Concatenation synthesis is a form of speech synthesis that uses corresponding short samples of previously recorded speech to construct new utterances. These samples vary in length, ranging between 1 second to several milliseconds. These small samples are subsequently modified so they better fit together according to the type, structure, and mainly the contents of the synthesized text. (ref Tihelka dis. práce) These samples, or units, can be individual phones, diphones, morphemes, or even entire phrases. So instead of changing the characteristics of the sound to generate intelligible speech, concatenation synthesis works with a large set of pre-recorded data from which, much like a building set, builds utterances that originally were not present in the data set.[1]

The usage of real recorded sounds allows the production of very high quality artificial speech. This is advantageous in comparison to Formant synthesis as we do not require approximate models of the entire vocal tract. However, some speech characteristics, such as voice character, or mood can not be modified as easily. (ref Tihelka 10) A unit placed in a not very ideal position can result in audible glitches and unnaturally sounding speech because the contours of the unit do not perfectly fit together with the surrounding units. This problem is minimal in domain specific synthesizers but general models require large data sets and additional output control that detects and repairs these glitches.(ref Taylor 425)

First, a data set of high quality audio samples needs to be recorded and divided into units. The most common type of a unit is the diphone, but other larger or smaller units can be also used. The set of such units creates the speech corpus. Diphones inventory can be artificially created,(Taylor 425) or based on many hours of recorded speech produced by one speaker.(Tihelka 17)(Taylor 426) These being either spoken monotonously, as to create units with neutral prosody, or spoken naturally. The corpus is then segmented into discrete units. Segments such as silence or breath-ins are also marked and saved.

The speech corpus prepared in this way is then used for construction of new utterances. A large database, or in other words, a large set of units with varied prosodic and sound characteristics, should safeguard more natural-sounding speech. In Unit selection synthesis, one of the approaches Concatenation synthesis uses, the target utterance is first predicted, suitable units are picked from the speech corpus, assembled, and their suitability towards the target utterance tested.(ref. Clark & King)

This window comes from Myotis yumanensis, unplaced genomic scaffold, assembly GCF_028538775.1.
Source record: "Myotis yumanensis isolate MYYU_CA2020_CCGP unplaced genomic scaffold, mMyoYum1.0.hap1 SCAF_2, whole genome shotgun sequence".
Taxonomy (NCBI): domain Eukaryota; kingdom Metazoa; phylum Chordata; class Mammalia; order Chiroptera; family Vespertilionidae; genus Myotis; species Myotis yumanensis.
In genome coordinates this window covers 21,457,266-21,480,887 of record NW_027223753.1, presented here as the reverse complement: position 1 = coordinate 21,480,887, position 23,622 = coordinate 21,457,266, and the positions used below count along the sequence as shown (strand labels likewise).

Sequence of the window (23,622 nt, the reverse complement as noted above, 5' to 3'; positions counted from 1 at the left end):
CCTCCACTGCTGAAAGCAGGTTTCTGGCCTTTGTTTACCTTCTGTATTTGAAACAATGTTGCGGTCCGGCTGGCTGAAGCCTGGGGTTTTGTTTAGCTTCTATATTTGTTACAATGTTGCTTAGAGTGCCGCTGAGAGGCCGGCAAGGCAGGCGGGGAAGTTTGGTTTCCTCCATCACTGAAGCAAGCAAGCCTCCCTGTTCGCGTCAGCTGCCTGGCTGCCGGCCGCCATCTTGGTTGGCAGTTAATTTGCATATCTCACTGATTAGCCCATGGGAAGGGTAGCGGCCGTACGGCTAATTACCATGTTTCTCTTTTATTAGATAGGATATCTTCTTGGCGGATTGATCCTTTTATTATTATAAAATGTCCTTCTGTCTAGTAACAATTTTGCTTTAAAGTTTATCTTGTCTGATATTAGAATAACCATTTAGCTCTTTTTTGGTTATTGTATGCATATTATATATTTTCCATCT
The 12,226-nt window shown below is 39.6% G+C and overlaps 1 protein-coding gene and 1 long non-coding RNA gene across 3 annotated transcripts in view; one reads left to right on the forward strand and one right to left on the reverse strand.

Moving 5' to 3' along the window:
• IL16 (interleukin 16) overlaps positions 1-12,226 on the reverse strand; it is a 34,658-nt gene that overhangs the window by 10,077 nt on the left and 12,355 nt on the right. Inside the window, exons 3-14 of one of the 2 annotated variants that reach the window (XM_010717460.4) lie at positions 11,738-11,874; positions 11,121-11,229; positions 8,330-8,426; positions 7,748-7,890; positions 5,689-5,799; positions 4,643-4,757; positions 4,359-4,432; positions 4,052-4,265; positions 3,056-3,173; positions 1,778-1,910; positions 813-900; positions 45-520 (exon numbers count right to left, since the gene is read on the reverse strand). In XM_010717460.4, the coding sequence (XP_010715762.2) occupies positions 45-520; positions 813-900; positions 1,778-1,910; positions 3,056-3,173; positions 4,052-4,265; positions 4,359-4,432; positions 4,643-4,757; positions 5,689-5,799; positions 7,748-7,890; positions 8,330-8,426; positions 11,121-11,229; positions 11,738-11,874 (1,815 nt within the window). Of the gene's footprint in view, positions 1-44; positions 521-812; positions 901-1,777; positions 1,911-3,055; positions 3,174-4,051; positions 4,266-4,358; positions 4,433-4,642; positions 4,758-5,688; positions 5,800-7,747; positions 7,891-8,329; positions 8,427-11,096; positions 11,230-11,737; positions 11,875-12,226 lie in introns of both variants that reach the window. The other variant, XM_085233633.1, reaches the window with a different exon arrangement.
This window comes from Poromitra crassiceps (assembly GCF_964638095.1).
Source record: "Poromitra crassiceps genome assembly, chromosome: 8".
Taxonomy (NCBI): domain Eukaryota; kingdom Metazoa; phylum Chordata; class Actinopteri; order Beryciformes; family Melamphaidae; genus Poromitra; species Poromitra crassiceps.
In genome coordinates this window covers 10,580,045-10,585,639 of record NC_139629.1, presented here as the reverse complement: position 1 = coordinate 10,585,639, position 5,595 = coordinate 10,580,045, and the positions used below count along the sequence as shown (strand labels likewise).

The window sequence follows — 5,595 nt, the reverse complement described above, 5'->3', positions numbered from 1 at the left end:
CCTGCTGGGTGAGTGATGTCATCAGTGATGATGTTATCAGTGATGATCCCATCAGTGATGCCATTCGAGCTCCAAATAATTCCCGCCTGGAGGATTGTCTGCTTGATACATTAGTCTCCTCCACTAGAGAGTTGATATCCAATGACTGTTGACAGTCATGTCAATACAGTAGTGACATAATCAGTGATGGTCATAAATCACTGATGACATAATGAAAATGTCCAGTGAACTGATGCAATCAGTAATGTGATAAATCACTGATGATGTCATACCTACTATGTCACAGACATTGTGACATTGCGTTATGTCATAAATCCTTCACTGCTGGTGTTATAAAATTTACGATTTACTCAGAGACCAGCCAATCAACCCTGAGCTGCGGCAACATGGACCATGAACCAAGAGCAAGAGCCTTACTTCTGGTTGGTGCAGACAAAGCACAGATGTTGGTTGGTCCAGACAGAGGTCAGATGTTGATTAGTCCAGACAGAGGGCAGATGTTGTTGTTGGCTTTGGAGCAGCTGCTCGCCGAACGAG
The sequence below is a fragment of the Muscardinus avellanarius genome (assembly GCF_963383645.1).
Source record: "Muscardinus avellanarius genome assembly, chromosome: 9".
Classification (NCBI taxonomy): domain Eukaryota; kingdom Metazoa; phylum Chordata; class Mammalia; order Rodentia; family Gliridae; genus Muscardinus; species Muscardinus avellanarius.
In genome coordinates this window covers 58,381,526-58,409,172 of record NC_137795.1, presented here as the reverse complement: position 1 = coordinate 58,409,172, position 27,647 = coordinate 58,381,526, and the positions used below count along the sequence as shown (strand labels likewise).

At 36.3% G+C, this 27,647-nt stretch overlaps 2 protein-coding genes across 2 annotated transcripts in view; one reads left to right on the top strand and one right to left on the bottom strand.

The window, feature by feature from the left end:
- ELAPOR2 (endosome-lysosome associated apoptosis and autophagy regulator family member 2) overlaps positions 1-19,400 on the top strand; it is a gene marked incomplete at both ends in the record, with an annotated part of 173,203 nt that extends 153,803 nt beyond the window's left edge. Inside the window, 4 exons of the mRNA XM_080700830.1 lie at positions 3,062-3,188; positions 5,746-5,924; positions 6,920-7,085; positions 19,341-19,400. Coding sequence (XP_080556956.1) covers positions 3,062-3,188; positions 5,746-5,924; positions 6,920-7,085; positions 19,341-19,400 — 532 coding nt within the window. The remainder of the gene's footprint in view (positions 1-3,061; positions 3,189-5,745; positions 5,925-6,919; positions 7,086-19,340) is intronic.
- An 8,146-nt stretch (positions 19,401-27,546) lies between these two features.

Formant synthesis

Spectrogram of American English vowels [i, u, ɑ] showing the formants F1 and F2

Formant synthesis is the first truly crystallized method of synthesizing speech. It used to be the dominant method of speech synthesis until the 1980s. Some call it a synthesis "from scratch" or "synthesis by rule". (ref Paul Taylor p 422) In contrast to the more recent approach of concatenation synthesis, formant synthesis does not use sampled audio. Instead, the sound is created from scratch. This results in a rather unnatural sounding artificial voice but allows application where the usage of audio samples-based synthesis would be unfeasible.

The result is intelligible, clear sounding speech, but listeners immediately notice that is was not spoken by a human as the geenrated speech sounds "robotic" or "hollow". The model is too simplistic and does not accurately reflect the subtleties of a real human vocal tract which consists of many different articulation working together.